Rank #1: Booze Legends
Striking up a conversation with a stranger in a bar is accepted, even expected. And storytelling is a big part of that engagement. But when it comes to origin stories behind cocktails, Wayne Curtis has noticed a shift in focus over the last ten years. Hand in hand with the recent cocktail revival and the increased professionalization of bartending, an obsession with fact over fancy has emerged. “I started hearing a phrase in bars that I don’t think had ever been uttered before inside a bar: ‘What’s your source on that?’” In this episode of Gravy, Wayne Curtis reflects on what’s lost and gained as cocktail and spirits writers—as well as curious consumers—seek out well-supported history over well-spun stories behind the bar.
Rank #2: The Mason Jar Pickle (Gravy Ep. 24)
They’re everywhere: in your fancy cocktail bar and your down home country restaurant. In the hands of farmer’s market shoppers and 7-Eleven Slurpee slurpers. How did mason jars get to be so ubiquitous? How did they come to be embraced by the DIY canner and the hipster chicken & waffles restaurant? And what does their omnipresence tell us about the cultural cache of the South? In this episode of Gravy, Gabe Bullard takes on the cultural politics of the Mason Jar: how it became hip, and what that hipness means.
Rank #3: Comfort Food
This week, we bring you Gravy's first foray into fiction. It's a story of macaroni and cheese and maternal love, set in the fictional Canard County, Kentucky. Robert Gipe is the author of the novels Trampoline and Weedeater. He teaches and coordinates the Appalachian Program at Southeast Kentucky Community College. This is the last episode of our summer season. After a short hiatus, Gravy will return with new episodes in the fall.
Rank #4: The New Old Country Store (Gravy Ep. 36)
Every week, Cracker Barrel provides 4 million Americans with a studied version of down-home Southern food and hospitality. The dumplins and the chicken-fried steak. The country knick-knacks and the rocking chairs. What are we really consuming, culturally, along with the hashbrown casserole? In this episode of Gravy, Besha Rodell ponders the restaurant chain, the trickiness of Southern nostalgia, and how all of that has ended up informing her understanding of family.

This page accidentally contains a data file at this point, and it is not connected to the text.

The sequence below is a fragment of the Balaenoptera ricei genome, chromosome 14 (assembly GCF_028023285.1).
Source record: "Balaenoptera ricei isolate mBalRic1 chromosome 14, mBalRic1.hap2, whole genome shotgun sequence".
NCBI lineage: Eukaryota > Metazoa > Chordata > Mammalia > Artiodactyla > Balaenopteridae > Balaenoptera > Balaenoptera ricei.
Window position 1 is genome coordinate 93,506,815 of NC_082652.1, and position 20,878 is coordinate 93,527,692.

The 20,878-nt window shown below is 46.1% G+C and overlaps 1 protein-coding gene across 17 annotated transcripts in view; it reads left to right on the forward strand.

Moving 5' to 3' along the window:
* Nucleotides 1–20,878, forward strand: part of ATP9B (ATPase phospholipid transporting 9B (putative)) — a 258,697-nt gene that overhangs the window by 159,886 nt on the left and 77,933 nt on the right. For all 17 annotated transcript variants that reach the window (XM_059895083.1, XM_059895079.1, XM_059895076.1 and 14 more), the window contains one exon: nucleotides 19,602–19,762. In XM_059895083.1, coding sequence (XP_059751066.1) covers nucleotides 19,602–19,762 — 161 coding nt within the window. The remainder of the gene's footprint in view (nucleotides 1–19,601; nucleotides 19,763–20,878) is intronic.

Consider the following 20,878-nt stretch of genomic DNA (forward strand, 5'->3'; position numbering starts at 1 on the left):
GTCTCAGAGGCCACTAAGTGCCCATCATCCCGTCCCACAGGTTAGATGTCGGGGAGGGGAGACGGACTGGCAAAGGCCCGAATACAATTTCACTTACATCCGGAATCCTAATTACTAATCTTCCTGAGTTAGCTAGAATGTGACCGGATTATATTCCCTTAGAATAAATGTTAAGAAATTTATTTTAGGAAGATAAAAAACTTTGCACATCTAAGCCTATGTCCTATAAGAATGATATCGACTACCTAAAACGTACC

Rank #5: Separation of Church and Coffee (Gravy Ep. 2)
Normal 0 0 1 46 263 2 1 322 11.1539 0 0 0 In cities and towns across the South, an increasing number of the folks offering up latte art and high-end pourover brewing are devout Christians. Is it an unlikely and subtle tool for proselytizing? Or a more nuanced expression of 21st Century Christianity, intertwined with social events and professional endeavors.
Rank #6: What Is White Trash Cooking? (Gravy ep. 47)
In 1986, Ernest Matthew Mickler of Palm Valley, Florida, published White Trash Cooking. It was a loving ode to his people—rural, white, working-class and poor Southerners—and their recipes: tuna casserole, baked possum, white-bread tomato sandwiches. Mickler died of AIDS in 1988 at age 48, but White Trash Cooking continues to sell. In this episode, Sarah Reynolds explores its lasting influence.
Rank #7: Fried Chicken: A Complicated Comfort Food (Gravy Ep. 16)
It’s easy to love fried chicken. The light crunch of a crisped wing or leg, followed by the moist meat of the interior; it’s understandably beloved. But there is more going on with this comfort food than you might think. Fried chicken has both been the vehicle for the economic empowerment of a whole group of people—and the accessory to an ugly racial stereotype. How can something so delicious be both? In this episode of Gravy, Lauren Ober goes from a Virginia Fried Chicken Festival to a soul food restaurant in Harlem to find out.
Rank #8: The Southern Story of Coca Cola (Gravy Ep. 51)
You might think of Coca Cola as an iconic American brand… and you’d be right. But: it was born in the South. How did Coke’s Atlanta birthplace shape what the soft drink became? And how has Coke shaped the South? It’s a story that includes many surprising twists turns, from Civil War wounds to temperance movements, racist fears to philanthropy, small town soda jerks to Peruvian coca farmers.
Rank #9: Wanting the Bourbon You Can’t Have (Gravy Ep. 35)